Recalls and warnings
A warning about the risk of hepatitis B virus (HBV) reactivating in patients with current or previous infection with HBV who are treated with certain direct-acting antivirals for hepatitis C virus. Citing 24 cases reported between 2013 and 2016, the FDA will require a boxed warning for the drug labels of direct-acting antivirals instructing clinicians to screen and monitor for HBV in all patients receiving these drugs. Of the reported cases, 2 patients died, and 1 required a liver transplant. HBV reactivation usually occurred within 4 to 8 weeks.
A recall of all unexpired IV flush syringes by Nurse Assist because of a potential link to a multistate outbreak of Burkholderia cepacia bloodstream infections. More than 100 patients in the Northeast have reportedly developed these infections while receiving IV care using the prefilled saline flushes, according to the CDC. Recalled products were distributed between Feb. 16 and Sept. 30, 2016.
A warning that clinicians, patients, and caregivers should respond immediately to “elective replacement indicator” alerts for implantable cardioverter defibrillators and cardiac resynchronization therapy defibrillators by St. Jude Medical. The batteries in these devices may fail earlier than expected, and some have depleted within 24 hours of the patient receiving an alert, rather than in the normal 3-month lead time for replacement. Without battery power, the devices are unable to deliver lifesaving pacing or shocks. Nearly 350,000 affected devices remain actively implanted worldwide, although the manufacturer has initiated a recall and correction of affected devices.
A nationwide recall of all unexpired Twin-Pass dual-access catheters due to excess manufacturing material at the tip, which may separate from the catheter during use, posing a risk of embolism. No associated injuries have been reported. Of the 5,784 recalled products, which were distributed from October 2014 to September 2016, about 9% are estimated to have the excess material.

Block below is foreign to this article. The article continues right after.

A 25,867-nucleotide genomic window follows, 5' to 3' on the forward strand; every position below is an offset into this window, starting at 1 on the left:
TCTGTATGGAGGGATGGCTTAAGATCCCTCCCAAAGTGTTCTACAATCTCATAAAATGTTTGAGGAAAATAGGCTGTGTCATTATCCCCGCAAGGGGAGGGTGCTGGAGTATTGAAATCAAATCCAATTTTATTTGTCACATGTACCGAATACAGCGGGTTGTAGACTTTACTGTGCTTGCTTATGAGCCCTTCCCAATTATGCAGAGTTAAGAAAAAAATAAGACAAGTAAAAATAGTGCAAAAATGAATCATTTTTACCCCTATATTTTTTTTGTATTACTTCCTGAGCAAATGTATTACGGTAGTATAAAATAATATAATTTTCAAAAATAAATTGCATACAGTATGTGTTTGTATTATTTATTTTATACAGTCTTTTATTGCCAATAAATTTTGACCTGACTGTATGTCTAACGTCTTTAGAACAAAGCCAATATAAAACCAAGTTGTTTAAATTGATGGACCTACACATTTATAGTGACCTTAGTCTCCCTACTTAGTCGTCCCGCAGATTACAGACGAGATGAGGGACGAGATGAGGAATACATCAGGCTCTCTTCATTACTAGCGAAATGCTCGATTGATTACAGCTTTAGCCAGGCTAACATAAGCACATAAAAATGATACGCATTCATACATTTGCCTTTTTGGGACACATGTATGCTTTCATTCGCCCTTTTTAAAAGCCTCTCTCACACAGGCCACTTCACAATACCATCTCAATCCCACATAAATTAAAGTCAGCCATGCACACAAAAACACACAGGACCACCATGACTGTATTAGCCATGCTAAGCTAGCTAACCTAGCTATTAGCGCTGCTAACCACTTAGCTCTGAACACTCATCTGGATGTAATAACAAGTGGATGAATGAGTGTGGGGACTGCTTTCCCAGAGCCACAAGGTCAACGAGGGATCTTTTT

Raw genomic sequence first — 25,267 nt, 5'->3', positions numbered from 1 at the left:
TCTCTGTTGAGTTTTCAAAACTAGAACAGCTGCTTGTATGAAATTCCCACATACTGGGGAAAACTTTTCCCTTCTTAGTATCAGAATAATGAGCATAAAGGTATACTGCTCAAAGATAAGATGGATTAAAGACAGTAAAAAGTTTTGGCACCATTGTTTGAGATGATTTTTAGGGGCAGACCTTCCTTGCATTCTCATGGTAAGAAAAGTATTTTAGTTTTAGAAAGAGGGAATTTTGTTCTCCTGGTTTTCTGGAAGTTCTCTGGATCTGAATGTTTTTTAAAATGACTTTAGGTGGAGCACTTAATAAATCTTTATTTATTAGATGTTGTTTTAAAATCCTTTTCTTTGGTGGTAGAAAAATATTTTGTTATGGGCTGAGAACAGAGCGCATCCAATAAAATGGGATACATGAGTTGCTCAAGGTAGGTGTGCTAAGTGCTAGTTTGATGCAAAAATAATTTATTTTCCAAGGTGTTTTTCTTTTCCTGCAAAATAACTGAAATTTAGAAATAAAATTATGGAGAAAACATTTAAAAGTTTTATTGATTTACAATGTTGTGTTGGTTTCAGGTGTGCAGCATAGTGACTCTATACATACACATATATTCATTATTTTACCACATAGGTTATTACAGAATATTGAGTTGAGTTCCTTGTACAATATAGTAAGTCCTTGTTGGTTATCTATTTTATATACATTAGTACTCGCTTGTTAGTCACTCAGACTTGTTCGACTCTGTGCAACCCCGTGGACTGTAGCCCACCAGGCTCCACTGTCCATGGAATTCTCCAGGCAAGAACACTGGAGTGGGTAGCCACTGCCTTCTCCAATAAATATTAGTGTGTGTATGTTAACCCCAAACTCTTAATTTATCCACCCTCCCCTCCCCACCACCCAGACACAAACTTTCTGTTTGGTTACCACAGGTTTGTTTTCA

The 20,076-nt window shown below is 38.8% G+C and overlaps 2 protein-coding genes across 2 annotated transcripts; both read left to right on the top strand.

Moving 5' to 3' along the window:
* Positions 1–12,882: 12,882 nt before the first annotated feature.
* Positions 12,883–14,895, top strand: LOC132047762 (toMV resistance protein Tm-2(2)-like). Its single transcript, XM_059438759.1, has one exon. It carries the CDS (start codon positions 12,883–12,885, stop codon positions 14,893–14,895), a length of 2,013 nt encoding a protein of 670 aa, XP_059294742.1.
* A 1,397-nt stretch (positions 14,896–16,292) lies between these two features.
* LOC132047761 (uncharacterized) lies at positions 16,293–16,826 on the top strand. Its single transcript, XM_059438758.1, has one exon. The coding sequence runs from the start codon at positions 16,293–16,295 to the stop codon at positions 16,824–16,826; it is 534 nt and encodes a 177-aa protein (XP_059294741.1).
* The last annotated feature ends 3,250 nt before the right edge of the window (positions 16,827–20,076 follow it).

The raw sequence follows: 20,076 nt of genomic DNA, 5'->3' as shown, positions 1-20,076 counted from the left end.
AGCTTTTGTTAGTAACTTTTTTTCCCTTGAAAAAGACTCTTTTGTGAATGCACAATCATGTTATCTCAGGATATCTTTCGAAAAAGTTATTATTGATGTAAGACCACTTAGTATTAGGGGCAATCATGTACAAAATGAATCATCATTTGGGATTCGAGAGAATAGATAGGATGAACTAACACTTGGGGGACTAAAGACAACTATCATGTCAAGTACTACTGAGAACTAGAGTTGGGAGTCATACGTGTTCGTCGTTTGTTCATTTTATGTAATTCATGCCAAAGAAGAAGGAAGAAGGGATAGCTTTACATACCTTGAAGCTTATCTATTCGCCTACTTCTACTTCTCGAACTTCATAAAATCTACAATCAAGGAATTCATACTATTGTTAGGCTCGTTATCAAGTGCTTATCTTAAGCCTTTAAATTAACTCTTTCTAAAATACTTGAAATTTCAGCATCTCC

The MiniMed 670G hybrid closed-loop system, the first automated insulin delivery device approved for people ages 14 and older with type 1 diabetes. The system includes a sensor that measures glucose levels under the skin and an insulin pump, which is strapped to the body and connected to an infusion patch with a catheter that delivers insulin. It measures glucose levels every 5 minutes, automatically administering or withholding insulin, although users must manually request insulin doses to counter carbohydrate consumption. A clinical trial of 123 participants demonstrated safety, as no serious adverse events, diabetic ketoacidosis, or severe hypoglycemia was reported. Risks include hypoglycemia, hyperglycemia, and skin irritation or redness around the infusion patch. It is contraindicated in patients who require fewer than 8 units of insulin per day.